A reunion. A day of reminiscing. A celebration years in the making. There are many ways to describe what the day felt like that early Sunday morning as members old and new gathered for the last time in the little sanctuary of Central United Methodist Church in Dalhart, Texas. I watched as strangers introduced themselves and old friends embraced each other. People from all over the Texas Panhandle had joined together because they shared one common denominator, a 116-year-old church had an influence on their life. Now it was time to celebrate the old and welcome the new.
Before the service began, Assistant Pastor Tyler Looney gave me directions to the closest restroom. “You go down the stairs then make a hard turn to the right and it’s behind you. It’s kind of confusing; you wonder why we built a whole new church.” I made my way down the creaking steps wondering how the people in the church navigate these narrow stairs and hallways.
Back in the sanctuary, I noticed things missing. Sheet rock covered the walls where stained glass windows once stood. Neon back-lighting is all that remains where the cross hung. Even small portions of trim had been removed, all to be placed in the new sanctuary across the street.
The service in the old church building lasted less than 10 minutes but still managed to stir the emotions of even those who had no connection to the church. “The number of lives touched and blessed here,” started Pastor Steve Patterson, “this truly has been a sacred place for us all. Amen?” The congregation then stood to join in singing the last hymn. Patterson seemed to get emotional as he explained how the hymn was chosen. “This song kept coming up. As I read through the words of it, and we’ve sung this many, many times,” he paused to smile, “this is the one we need to sing.” There’s Within My Heart a Melody began to bellow from the organ, music ringing through the sanctuary for the last time.
The service ended and once again I traveled down the stairs with very detailed directions to the Fellowship Hall. The room was overflowing and they were already out of coffee. Ron Enns, at the helm of the coffee maker, overheard that I was going to go over to the new building. He beamed, “Make sure you go in from the front. You need to see it from the front.”
I crossed the street and began walking down the side walk, an enormous building towering over me on my left, a row of much smaller houses across the street on my right. Residents stood in their driveway just watching, as if they knew something great was happening that day. I made my way up the concrete steps and through the glass doors into the church.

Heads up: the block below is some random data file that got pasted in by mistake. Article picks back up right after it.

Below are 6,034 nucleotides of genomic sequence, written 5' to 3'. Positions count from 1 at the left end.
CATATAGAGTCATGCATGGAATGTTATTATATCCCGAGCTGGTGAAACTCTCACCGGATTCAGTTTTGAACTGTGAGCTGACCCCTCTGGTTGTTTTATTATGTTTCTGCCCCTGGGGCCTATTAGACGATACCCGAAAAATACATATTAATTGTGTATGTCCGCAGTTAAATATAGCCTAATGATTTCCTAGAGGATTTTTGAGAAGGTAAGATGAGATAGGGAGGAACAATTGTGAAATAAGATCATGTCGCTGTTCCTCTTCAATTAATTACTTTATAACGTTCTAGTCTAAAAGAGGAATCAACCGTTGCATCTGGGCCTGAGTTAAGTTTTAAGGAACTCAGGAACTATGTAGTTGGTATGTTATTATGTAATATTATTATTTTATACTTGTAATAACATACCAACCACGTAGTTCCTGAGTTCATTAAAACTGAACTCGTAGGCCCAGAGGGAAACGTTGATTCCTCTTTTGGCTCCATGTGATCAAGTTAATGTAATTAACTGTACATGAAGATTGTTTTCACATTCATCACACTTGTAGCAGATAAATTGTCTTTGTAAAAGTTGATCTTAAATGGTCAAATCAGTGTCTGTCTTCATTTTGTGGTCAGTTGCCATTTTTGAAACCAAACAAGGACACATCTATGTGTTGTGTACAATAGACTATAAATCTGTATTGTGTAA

Immediately, I was taken aback by huge wooden doors with intricate details, bright lights hanging from beautiful chandeliers, wide open space, the smell of a new building. Straight ahead was the massive sanctuary that had all the details to make it feel very much like the old sanctuary. Bright red carpet lay on the floor, the dark pews matched the trim around the room, and the giant stained glass that once stood at the wrong end of the old sanctuary now hung in the front for everyone to admire. The open concept fellowship hall was past the sanctuary to the left, and offices and classrooms lined the halls to the right. I got lost as I wondered the building, this time not from confusion, but from bewilderment in examining every little detail that had so much thought put into it.
The sanctuary still felt open and spacious even packed full for its first service. Music filled the room for the first time as the organ played and everyone took their place. Early in the service, Pastor Patterson called the children to the front. “This is a special day for you. I want you to always remember the first children’s sermon in the new building. Can you do that?” Suddenly he was no longer the pastor, but a proud grandfather sharing a moment with his grandchildren. “And one day when you come back and you’ve got children, you’ll be able to tell them about that first service in the new church.”
Next came the thanking of the many people involved in the building process, from the construction companies all the way down to the church member who sewed the pillows for the altar. Not a name was left forgotten, especially God’s. “He walked along side us and He blessed us financially, and you gave sacrificially.” Patterson continued proudly, “That’s going to be a great testament to other churches in our Conference and to other churches in the world that God can do great things.”
A church celebration day wouldn’t be complete without barbecue and fellowship. I left the church not only full of food, but also full of hope and encouragement for the things happening around the Northwest Texas Conference. Some of Steve Patterson’s closing words rang in my head, “We have been able to be here for 116 years because the message has always been about Jesus. If we want to continue to be here for the next 100 years, we need to remember that the message is always about Jesus.”